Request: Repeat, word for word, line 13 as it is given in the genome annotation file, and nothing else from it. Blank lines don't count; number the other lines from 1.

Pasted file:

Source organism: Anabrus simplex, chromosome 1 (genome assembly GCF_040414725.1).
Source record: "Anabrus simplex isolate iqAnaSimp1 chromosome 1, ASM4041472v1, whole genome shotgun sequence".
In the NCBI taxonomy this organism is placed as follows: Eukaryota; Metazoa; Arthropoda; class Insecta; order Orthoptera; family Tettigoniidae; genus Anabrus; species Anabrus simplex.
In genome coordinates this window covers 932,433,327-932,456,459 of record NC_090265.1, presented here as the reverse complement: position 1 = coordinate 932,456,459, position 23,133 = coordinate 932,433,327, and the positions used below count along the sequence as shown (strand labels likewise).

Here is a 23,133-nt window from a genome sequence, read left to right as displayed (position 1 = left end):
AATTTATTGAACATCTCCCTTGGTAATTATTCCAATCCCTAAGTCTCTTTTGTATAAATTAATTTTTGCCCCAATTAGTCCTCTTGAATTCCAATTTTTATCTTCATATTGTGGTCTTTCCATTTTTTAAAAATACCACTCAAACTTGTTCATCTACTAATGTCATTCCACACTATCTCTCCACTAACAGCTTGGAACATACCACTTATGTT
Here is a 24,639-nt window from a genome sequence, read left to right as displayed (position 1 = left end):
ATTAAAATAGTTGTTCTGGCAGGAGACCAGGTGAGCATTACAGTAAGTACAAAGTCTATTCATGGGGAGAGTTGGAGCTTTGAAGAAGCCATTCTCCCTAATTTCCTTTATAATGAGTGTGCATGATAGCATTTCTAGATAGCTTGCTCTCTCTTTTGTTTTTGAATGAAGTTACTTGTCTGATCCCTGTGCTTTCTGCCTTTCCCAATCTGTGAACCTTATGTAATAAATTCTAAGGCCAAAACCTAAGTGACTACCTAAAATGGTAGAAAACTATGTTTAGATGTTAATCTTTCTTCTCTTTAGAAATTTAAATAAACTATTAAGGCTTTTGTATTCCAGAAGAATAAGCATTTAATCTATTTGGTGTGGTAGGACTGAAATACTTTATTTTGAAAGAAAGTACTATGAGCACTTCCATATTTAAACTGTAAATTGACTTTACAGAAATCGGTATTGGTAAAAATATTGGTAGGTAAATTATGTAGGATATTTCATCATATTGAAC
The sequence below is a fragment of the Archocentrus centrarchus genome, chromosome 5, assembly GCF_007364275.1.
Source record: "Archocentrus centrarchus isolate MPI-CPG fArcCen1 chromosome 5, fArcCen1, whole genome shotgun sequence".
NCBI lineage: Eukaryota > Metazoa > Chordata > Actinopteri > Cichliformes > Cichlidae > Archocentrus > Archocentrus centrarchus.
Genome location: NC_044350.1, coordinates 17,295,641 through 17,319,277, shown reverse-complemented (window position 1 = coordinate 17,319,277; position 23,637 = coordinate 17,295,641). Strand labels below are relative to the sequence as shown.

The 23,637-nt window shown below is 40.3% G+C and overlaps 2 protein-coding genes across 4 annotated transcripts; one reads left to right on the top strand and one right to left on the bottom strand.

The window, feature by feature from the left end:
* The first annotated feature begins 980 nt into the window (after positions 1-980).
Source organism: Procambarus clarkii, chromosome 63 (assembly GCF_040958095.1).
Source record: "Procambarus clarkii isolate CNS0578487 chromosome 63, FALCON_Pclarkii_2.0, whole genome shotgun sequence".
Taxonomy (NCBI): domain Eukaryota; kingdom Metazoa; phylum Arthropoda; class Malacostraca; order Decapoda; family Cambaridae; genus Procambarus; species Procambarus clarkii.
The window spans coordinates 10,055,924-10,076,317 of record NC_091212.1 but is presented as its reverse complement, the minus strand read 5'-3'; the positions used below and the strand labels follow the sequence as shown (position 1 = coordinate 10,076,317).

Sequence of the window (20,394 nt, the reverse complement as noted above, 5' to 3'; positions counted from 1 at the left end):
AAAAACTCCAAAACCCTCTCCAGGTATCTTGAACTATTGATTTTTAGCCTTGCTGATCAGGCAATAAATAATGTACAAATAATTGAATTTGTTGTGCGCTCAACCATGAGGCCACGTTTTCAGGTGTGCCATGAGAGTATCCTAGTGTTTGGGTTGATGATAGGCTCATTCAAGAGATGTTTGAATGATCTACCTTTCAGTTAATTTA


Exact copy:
The 23,637-nt window shown below is 40.3% G+C and overlaps 2 protein-coding genes across 4 annotated transcripts; one reads left to right on the top strand and one right to left on the bottom strand.